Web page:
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UN Office for the Coordination of Humanitarian Affairs

GHANA: World Bank commits US $ 1 billion to development

ABIDJAN, 20 January 2004 (IRIN) - As work began on a new stretch of road that will improve Ghana’s infrastructure links with neighbouring Burkina Faso, World Bank Country Director Mats Karlsson revealed that his institution had committed a further US $ 1 billion to projects, including road building, in Ghana.

Karlsson made the announcement at a so-called ‘sod cutting ceremony’ in the Volta Region in eastern Ghana. The ceremony marked the beginning of the construction of another badly needed road to improve north-south access.

Road building is essential to Ghana’s economic development, which donors such as the World Bank continue to support. However, it is not happening as fast as most stakeholders would like.

The West African nation has about 32,250 kilometres of roads, of which about 12,000 kilometres are main roads yet only around 6,000 kilometres are paved. The remainder are dirt roads, at best graded and levelled by machines.

The one billion dollars, said Karlsson, would be available to support health, education, water and other projects, including road building, that would improve socio-economic conditions in the country.

The money will be made available over a four-year period. A World Bank employee, who declined to be named, said the funds could be dispersed over more than four years subject to the efficiency of the Ghana government.

Government action plans are typically derailed in election years, and with legislative and presidential polls due to be held this coming December, the World Bank’s commitment could well stretch out beyond the planned cut-off date of 2007.

Stability dividend

Donors’ substantial show of support for the government of Ghana is a reflection of the country’s reputation as a bedrock of stability in a troubled region.

Neighbouring Cote d’Ivoire, once the economic success story in West Africa, now flounders in chaos that has gripped the country since a rebellion broke out in September 2002. Though Liberia and Sierra Leone are emerging from protracted civil wars, their bloody conflicts have cast a shadow over the entire region.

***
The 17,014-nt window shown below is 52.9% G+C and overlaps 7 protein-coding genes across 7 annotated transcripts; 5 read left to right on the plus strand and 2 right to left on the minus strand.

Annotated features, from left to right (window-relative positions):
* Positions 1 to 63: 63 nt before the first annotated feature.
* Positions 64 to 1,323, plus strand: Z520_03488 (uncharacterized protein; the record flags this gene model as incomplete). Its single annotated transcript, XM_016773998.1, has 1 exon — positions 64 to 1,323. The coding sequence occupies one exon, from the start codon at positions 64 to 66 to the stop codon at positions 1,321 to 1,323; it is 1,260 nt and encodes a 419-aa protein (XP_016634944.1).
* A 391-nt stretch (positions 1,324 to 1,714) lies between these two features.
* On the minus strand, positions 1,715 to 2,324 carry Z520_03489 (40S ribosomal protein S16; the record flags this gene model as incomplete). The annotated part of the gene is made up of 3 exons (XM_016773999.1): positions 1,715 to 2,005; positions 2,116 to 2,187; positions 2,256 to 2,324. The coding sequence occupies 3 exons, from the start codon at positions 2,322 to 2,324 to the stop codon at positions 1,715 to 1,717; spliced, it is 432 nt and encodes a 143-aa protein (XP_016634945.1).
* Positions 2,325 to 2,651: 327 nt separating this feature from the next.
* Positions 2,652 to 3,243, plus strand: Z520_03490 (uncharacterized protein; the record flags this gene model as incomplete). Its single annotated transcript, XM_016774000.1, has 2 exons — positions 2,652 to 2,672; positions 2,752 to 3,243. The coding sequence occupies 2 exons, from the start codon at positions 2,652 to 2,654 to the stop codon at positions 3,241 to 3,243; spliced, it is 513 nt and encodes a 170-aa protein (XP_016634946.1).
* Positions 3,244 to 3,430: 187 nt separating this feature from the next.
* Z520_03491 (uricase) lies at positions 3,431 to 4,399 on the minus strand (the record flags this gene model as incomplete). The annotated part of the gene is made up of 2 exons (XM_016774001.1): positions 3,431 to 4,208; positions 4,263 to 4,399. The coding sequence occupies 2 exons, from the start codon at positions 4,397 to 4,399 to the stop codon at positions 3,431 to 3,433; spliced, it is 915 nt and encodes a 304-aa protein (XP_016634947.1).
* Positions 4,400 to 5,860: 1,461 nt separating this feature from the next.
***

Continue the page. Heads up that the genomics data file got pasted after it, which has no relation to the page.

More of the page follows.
Gerhard Schroeder, the German Chancellor, is also showing his country’s support for Ghana this week. Schroder is making a four-nation tour of the continent and it is no surprise that Ghana is one of those chosen for a visit.

Bilateral and multilateral donors have already sunk billions of dollars into Ghana with a view to spurring its much hoped-for economic takeoff.

“The way we see Ghana,” says Jan Randolph Chief Economist at World Markets Research Centre, a London-based business intelligence group, “is that the World Bank and IMF have staked their reputation on making a success of Ghana.”

“The donors have had a lot more leeway in policy-making matters in Ghana than in any other African country”, said Randolph. “As a result, they have put their reputation on the line. If Ghana fails then it throws a question mark over donor policy throughout Africa.”

Indeed, results on paper look encouraging. According to the IMF, GDP growth has been consistently around the 4-percent mark each year for the last 10 years, while inflation has remained in single digits.

Yet despite the donors’ millions, the IMF estimates that average income per capita in Ghana will be US $ 385 this year, almost half that of Senegal, also considered a bastion of democracy in West Africa.

Poor roads hinder development

According to John Mahama, member of parliament for the Bole/ Bamboi Constituency in north-eastern Ghana, road building is a “critical” element in speeding up Ghana’s progress.

There is no tarred road linking Bole/ Bamboi with the south of the country. In fact, the road is so bad that the State Transport Company, which runs the national bus service, last week threatened to end its service to Bole unless something was done about the potholed dirt roads.

Mahama said the threat was a real one, and would leave his constituents stranded. The bus company had withdrawn their service before, “many years ago,” he said, “and for exactly the same reason.”

Mahama complained that the poor state of the nation’s roads was impinging on the potential for economic development in his constituency.

Though Bole/Bamboi is one of the most fertile regions in Ghana, farmers struggle to get their produce, yams, cassava and shea nut, south to market. Similarly, all the region’s petroleum needs have to be supplied via tankers that laboriously crawl along the bumpy tracks.

In the rainy season, whole sections of the road become impassable to all but the best of four by fours, or the most fearless of drivers.

Until the entire country is accessible trade and development will be hindered. But progress is slow, and existing road development projects in the Bole/Bamboi area are falling behind schedule, said Mahama.

As for the national economy, Randolph believes the World Bank and IMF will do whatever it takes to make sure Ghana continues to produce promising results on paper.

“Ghana is like a deflated balloon with lots of holes in it” said Randolph. “Donors will continue to put money in it and yes, the balloon will go up, but not for very long.”

Themes: (IRIN) Economy

[ENDS]

 

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